Usanner
This book was so fragmented that it was difficult to pull the broader picture out of it. It lacked cohesion, presenting as separate chapters important details which could have been woven into a much more readable whole, a much better flow.
The general belief that the French collaborated with the Germans during the occupation was explored in various shades of grey but never really pinned down in black and white---I'm not sure if by the end of it, I was convinced one way or the other, although that little practical distinction was made between occupied and Vichy France did lend more overall credibility to the general collaboration idea. Endless stories with so much boring personal detail contrasted cooperation with defiance, plenty with privation, acceptance with imposition.
The French were definitely pictured as opportunists, opening their businesses, homes and bodies to avoid the potential of brutal plunder, and all the while covertly cheating their often gullible captors in every way they could. Being stationed in France and away from the harsh battlefront was the creme assignment, and while indulging themselves they often fell unwitting prey to almost anything the French could come up with. On the other hand, the Germans were presented as basically respectful of the French through common ancestry and religion, and honor for their heroic actions during WW1---although the military reasons for being there were never too far below the surface, despite the free-wheeling lifestyle they were experiencing in France.
The concluding chapter wound up being the most interesting part of the book, since it did manage to tie it all together fairly well, considering the amount of detail to work with. I think the book could probably have been half as long and much more appealing if Gildea could just have kept it on track rather than digressing into endless minutiae.
Yellow Judge
Very informative for historians and authors of historical fiction.
Whitegrove
Read this for my french class, interesting read. A lot of history, a lot of facts, not the best "color" to the subject.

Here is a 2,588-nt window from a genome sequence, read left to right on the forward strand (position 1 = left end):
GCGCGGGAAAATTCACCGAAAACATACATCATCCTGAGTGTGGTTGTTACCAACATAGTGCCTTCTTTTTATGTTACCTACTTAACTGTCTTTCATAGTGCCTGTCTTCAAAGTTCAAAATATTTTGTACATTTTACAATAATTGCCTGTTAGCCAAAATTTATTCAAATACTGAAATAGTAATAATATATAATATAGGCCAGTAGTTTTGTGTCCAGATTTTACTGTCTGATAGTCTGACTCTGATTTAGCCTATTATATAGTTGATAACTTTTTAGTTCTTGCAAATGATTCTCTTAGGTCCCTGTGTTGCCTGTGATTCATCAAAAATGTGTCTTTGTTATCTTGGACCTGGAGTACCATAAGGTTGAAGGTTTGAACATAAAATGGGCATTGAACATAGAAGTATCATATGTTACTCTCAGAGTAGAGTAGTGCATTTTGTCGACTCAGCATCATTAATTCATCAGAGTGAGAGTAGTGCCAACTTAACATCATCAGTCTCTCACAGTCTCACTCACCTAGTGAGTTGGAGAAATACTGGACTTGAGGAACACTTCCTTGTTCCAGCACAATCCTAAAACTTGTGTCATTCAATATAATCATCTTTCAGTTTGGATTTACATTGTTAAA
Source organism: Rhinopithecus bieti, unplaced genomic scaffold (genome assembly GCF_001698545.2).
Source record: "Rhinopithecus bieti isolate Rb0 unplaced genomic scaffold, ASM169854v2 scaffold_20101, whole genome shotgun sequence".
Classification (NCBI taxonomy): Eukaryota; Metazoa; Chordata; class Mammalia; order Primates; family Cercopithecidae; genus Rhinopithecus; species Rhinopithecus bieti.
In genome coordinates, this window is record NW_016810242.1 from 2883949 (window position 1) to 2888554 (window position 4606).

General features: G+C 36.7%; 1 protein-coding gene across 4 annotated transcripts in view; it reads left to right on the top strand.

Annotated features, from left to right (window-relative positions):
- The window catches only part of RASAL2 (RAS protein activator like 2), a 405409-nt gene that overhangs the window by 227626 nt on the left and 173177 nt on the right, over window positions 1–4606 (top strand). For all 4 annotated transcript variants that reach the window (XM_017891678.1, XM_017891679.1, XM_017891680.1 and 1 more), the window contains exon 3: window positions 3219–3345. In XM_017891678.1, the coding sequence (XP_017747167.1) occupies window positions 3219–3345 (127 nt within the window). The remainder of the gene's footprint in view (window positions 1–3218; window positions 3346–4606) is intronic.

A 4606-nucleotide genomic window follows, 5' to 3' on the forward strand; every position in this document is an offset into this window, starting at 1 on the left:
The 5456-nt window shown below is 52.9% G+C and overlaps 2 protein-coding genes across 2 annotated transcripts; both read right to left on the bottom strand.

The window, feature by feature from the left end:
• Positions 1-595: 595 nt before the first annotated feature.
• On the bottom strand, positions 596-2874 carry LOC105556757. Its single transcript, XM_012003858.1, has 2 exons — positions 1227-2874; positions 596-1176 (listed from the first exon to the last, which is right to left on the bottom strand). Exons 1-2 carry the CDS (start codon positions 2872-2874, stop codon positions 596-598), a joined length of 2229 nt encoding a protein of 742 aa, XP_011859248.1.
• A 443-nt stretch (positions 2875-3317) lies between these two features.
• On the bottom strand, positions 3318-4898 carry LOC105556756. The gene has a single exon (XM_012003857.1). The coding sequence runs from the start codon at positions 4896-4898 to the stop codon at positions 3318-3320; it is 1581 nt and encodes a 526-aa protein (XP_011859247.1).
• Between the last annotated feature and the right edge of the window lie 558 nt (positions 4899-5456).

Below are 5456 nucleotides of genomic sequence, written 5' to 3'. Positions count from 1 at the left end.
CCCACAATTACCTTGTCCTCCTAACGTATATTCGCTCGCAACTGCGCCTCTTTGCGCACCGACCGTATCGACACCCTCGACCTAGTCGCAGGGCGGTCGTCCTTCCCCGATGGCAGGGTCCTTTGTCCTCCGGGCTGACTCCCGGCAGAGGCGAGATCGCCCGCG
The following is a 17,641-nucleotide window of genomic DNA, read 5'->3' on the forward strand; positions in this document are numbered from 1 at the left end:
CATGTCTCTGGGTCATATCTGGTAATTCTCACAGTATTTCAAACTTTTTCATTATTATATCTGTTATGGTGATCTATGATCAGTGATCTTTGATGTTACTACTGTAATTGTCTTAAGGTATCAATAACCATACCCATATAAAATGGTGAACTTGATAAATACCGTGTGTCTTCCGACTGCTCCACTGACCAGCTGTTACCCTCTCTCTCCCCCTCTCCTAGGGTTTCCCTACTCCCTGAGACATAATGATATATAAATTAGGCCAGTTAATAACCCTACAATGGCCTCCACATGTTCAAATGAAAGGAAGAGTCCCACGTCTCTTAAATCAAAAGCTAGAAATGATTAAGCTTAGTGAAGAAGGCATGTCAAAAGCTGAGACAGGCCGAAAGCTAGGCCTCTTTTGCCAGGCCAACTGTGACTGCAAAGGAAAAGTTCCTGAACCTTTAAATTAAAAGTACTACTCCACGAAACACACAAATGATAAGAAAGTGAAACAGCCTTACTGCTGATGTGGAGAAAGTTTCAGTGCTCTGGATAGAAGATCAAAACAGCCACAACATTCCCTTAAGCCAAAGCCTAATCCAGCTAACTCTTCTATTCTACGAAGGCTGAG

mr.Mine
I was expecting more personal social anthropology, and this was stats info and observation. Not a bad book, just not what I was expecting, especially with the evocative book title.
Gnng
Didn't like it very much. Expected something different.
Ffleg
While I think that those that gave this book a negative review for being too narrow in scope and being very bogged down by excessive stats have a point but I believe this book is a noble undertaking and does prove its thesis which is that most French weren't in the Resistance, many French profited handsomely by the German presence and most Germans loved France and didn't want to spoil what was for them an idyllic place. Also, the author turns over alot of stones that most French probably wish were left alone like: the complicity of the Catholic Church, the alacrity with which the Surete turned over Jews especially foreign ones, and the total collaborationist behavior of many,many prominent people in the government.
SARAND
I sense that Robert Gildea likes to be slightly provocative and from his introduction seems to enjoy the fact that his book is seen as controversial in France. Marianne in Chains, which won the highly prestigious Wolfson Prize, reveals an eye for interesting detail and the kind of bottom-up history which asks questions about how people experienced daily life during times of occupation. He is particularly fascinated about how people tried to continue to enjoy themselves despite the German presence- the attempts to keep activities such as hunting or clandestine dancing going. Ultimately he provides a more negative vision of French behaviour than is offered by someone like Rod Kedward- so this book can usefully be read alongside Kedward's 'Occupied France: Resistance and Collaboration'.
In September, 1939, France and Britain declared war on Germany because of the latter`s invasion of Poland. France manned its northern and eastern defenses, the Germans manned the „Westwall", occasional artillery rounds were fired to make sure that the guns were properly trained, but for more than six months, all was quiet on the western front. Then, in early May of the following year, the Germans attacked by way of Belgium, broke through the French lines and raced to the Channel coast, giving the French government barely enough time to transfer to Bordeaux, and encircling the British Expeditionary Force in the pocket of Dunkirk (from which the latter was able to escape with acceptable losses).